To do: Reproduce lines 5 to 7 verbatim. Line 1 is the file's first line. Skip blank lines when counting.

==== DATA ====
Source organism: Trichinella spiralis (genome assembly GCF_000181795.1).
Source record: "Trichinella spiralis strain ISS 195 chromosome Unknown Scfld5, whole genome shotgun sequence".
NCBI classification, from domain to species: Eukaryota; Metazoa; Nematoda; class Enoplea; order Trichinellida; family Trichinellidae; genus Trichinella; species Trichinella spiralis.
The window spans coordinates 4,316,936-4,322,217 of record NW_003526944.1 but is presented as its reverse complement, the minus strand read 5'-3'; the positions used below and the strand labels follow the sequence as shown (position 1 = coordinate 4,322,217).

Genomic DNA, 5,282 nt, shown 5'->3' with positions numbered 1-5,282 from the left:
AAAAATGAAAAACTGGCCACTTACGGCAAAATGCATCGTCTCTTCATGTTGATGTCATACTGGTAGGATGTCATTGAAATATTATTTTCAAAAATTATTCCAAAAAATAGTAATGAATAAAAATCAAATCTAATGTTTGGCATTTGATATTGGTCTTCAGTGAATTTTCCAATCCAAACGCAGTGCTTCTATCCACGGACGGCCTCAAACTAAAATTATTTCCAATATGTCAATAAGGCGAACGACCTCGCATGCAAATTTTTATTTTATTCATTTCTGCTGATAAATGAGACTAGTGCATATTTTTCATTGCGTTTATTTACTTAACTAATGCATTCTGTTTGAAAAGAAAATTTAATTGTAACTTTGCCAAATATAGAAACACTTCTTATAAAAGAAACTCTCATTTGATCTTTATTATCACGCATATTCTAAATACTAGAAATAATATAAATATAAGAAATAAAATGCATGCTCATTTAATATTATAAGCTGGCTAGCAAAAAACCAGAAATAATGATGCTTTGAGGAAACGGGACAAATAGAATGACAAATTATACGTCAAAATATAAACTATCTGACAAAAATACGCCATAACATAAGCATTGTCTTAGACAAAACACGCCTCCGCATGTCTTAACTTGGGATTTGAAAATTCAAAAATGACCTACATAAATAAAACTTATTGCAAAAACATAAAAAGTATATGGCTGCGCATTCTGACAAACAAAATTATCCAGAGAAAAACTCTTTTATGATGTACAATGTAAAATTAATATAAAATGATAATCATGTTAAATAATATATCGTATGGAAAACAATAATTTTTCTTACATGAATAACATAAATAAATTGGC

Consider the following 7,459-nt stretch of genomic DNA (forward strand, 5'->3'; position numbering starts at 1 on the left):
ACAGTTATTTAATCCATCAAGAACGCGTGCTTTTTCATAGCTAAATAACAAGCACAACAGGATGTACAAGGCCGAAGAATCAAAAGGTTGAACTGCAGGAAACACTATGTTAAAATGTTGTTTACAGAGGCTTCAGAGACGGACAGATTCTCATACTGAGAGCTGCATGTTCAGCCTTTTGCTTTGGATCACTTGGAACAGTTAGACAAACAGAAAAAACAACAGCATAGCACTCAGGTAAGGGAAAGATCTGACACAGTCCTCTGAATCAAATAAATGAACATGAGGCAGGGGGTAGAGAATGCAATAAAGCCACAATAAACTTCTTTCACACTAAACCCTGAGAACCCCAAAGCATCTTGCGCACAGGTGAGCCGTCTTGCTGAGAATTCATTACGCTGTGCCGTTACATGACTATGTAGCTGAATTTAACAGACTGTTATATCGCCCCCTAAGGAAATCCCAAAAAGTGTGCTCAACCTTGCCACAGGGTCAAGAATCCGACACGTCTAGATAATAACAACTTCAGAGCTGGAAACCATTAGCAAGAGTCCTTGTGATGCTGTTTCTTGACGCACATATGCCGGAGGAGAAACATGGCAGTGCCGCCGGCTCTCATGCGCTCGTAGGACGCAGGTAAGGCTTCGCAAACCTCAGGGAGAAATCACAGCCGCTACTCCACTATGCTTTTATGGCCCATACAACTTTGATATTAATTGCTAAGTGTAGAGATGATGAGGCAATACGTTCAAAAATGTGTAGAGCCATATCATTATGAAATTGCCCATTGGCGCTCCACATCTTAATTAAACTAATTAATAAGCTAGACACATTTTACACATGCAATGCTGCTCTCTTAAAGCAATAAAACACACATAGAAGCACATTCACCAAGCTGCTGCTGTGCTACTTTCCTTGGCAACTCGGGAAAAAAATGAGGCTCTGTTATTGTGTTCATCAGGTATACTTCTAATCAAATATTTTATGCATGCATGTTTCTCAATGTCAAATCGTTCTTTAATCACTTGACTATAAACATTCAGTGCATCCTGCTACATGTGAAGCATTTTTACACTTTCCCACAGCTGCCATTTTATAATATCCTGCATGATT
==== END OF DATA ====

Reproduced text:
Genomic DNA, 5,282 nt, shown 5'->3' with positions numbered 1-5,282 from the left:
AAAAATGAAAAACTGGCCACTTACGGCAAAATGCATCGTCTCTTCATGTTGATGTCATACTGGTAGGATGTCATTGAAATATTATTTTCAAAAATTATTCCAAAAAATAGTAATGAATAAAAATCAAATCTAATGTTTGGCATTTGATATTGGTCTTCAGTGAATTTTCCAATCCAAACGCAGTGCTTCTATCCACGGACGGCCTCAAACTAAAATTATTTCCAATATGTCAATAAGGCGAACGACCTCGCATGCAAATTTTTATTTTATTCATTTCTGCTGATAAATGAGACTAGTGCATATTTTTCATTGCGTTTATTTACTTAACTAATGCATTCTGTTTGAAAAGAAAATTTAATTGTAACTTTGCCAAATATAGAAACACTTCTTATAAAAGAAACTCTCATTTGATCTTTATTATCACGCATATTCTAAATACTAGAAATAATATAAATATAAGAAATAAAATGCATGCTCATTTAATATTATAAGCTGGCTAGCAAAAAACCAGAAATAATGATGCTTTGAGGAAACGGGACAAATAGAATGACAAATTATACGTCAAAATATAAACTATCTGACAAAAATACGCCATAACATAAGCATTGTCTTAGACAAAACACGCCTCCGCATGTCTTAACTTGGGATTTGAAAATTCAAAAATGACCTACATAAATAAAACTTATTGCAAAAACATAAAAAGTATATGGCTGCGCATTCTGACAAACAAAATTATCCAGAGAAAAACTCTTTTATGATGTACAATGTAAAATTAATATAAAATGATAATCATGTTAAATAATATATCGTATGGAAAACAATAATTTTTCTTACATGAATAACATAAATAAATTGGC

Consider the following 7,459-nt stretch of genomic DNA (forward strand, 5'->3'; position numbering starts at 1 on the left):